Year
Player
Team
Position
2006Jeff SuppanSt. LouisP
2005Roy OswaltHoustonP
2004Albert PujolsSt. Louis1B
2003Ivan RodriguezFloridaC
2002Benito SantiagoSan FranciscoC
2001Craig CounsellArizona2B
2000Mike HamptonNew YorkP
1999Eddie PerezAtlantaC
1998Sterling HitchcockSan DiegoP
1997Livan HernandezFloridaP
1996Javy LopezAtlantaC
1995Mike DevereauxAtlantaOF
1994Not held----
1993Curt SchillingPhiladelphiaP
1992John SmoltzAtlantaP
1991Steve AveryAtlantaP
1990Rob Dibble/Randy MyersCincinnatiP
1989Will ClarkSan Francisco1B
1988Orel HershiserLos AngelesP
1987Jeffrey LeonardSan FranciscoOF
1986Mike ScottHoustonP
1985Ozzie SmithSt. LouisSS
1984Steve GarveySan Diego1B
1983Gary MatthewsPhiladelphiaOF
1982Darrell PorterSt. LouisC
1981Burt HootonLos AngelesP
1980Manny TrilloPhiladelphia2B
1979Willie StargellPittsburgh1B
1978Steve GarveyLos Angeles1B
1977Dusty BakerLos AngelesOF

"The Mets are definitely a tremendous team all the way around," Suppan said. "We got here because we focused on what we had to focus on, and we were able to persevere."

The Mets certainly had their chances. They had runners on first and third with two out in the fourth when Suppan walked Delgado and hit Jose Valentin. But Endy Chavez popped out to center.

And the game probably pivoted in the sixth, beginning with the catch Chavez made leaping over the left-field fence to steal a two-run homer from Scott Rolen. He then had the poise to fire the ball into the infield to double off Edmonds at first base, thus ending that portion of the inning.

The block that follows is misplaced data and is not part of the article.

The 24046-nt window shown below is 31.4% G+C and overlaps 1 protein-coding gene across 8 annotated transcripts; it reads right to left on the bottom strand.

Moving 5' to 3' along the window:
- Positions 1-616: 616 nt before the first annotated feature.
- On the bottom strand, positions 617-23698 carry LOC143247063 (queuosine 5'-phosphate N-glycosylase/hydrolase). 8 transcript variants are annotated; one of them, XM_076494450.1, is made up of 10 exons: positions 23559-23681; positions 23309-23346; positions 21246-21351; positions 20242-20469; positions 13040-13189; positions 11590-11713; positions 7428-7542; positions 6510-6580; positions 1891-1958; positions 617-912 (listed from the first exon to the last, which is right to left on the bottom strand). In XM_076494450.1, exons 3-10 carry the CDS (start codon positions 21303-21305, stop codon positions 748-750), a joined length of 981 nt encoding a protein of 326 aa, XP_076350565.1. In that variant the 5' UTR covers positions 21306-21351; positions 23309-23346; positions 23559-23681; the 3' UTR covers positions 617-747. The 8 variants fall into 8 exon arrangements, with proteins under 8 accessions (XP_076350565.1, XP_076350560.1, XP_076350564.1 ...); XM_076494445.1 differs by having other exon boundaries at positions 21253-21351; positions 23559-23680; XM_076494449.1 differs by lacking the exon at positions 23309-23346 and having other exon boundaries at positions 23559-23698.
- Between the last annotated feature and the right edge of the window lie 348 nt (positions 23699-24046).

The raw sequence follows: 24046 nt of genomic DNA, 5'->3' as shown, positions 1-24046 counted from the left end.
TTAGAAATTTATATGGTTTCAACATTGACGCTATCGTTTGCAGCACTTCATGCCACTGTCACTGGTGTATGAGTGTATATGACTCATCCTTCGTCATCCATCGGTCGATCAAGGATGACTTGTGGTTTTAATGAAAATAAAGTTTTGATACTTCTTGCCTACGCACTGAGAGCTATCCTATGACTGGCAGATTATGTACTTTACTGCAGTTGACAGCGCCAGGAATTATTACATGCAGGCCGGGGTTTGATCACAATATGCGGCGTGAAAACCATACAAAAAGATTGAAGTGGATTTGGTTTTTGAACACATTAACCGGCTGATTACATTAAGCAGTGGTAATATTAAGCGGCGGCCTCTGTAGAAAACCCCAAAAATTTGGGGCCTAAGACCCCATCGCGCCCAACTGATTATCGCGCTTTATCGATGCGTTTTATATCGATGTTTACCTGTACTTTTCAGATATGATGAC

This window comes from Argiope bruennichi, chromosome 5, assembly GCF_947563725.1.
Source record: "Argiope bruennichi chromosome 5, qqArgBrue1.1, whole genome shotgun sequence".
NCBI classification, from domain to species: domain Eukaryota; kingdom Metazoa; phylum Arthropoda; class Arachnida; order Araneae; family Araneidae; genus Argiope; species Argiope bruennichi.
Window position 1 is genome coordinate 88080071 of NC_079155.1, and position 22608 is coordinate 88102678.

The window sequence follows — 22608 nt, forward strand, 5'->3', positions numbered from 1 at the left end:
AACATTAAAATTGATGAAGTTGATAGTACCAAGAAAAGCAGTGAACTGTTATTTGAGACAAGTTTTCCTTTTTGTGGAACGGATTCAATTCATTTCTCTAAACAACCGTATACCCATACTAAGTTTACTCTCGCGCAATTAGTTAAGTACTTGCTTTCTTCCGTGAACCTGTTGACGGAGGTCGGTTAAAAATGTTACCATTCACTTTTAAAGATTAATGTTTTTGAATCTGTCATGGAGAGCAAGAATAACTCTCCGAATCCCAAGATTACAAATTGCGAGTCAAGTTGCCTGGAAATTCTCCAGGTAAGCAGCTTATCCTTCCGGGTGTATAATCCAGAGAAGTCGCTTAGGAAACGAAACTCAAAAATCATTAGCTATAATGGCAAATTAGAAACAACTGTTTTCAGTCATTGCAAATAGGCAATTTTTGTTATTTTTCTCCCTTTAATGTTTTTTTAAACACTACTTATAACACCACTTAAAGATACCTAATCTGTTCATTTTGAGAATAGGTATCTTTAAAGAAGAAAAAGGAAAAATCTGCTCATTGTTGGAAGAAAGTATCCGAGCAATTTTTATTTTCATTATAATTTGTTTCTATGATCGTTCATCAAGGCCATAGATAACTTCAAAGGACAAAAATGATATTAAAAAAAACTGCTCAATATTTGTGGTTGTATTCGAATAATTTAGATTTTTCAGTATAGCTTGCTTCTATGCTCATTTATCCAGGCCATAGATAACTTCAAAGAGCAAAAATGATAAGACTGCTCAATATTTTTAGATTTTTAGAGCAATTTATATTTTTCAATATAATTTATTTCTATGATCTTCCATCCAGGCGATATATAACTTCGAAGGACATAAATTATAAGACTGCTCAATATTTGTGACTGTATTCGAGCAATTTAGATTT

When the Mets came to bat, they loaded the bases, the key play coming after Delgado walked with one out: a two-base throwing error by Rolen on what appeared to be an easy roller to third. Rolen tossed the ball into the stands behind first base, automatically moving the runners to second and third, and then Suppan walked Shawn Green intentionally to load the bases.

"Yeah, that was one of the real key turning points of the game because Supp kept his composure, made great pitches and got out of it," manager Tony La Russa said. "The game could have gotten away right there. You have a combination of Chavez's catch, they capitalize [on the Rolen error], and with their bullpen ... but it didn't happen."

It didn't happen because Valentin struck out swinging and Chavez hit the first pitch again lazily to Edmonds in center field.

"That's the game right there," said closer Adam Wainwright, who had the game in his hands, too, when he whiffed Beltran looking on three pitches to end it with the bases loaded in the bottom of the ninth. "They had a ton of momentum going into that sixth inning. If Supp lets up a couple of runs, we probably lose that game."

But he didn't, and they didn't. And now the Cardinals go back to the World Series again with a chance to win it all for the first time since 1982.

Molina was the hero and Suppan was the MVP. And the chanting in the clubhouse -- "Yadi, Yadi, Supp, Supp" -- resonated long into the night.

Barry M. Bloom is a national reporter for MLB.com. This story was not subject to the approval of Major League Baseball or its clubs.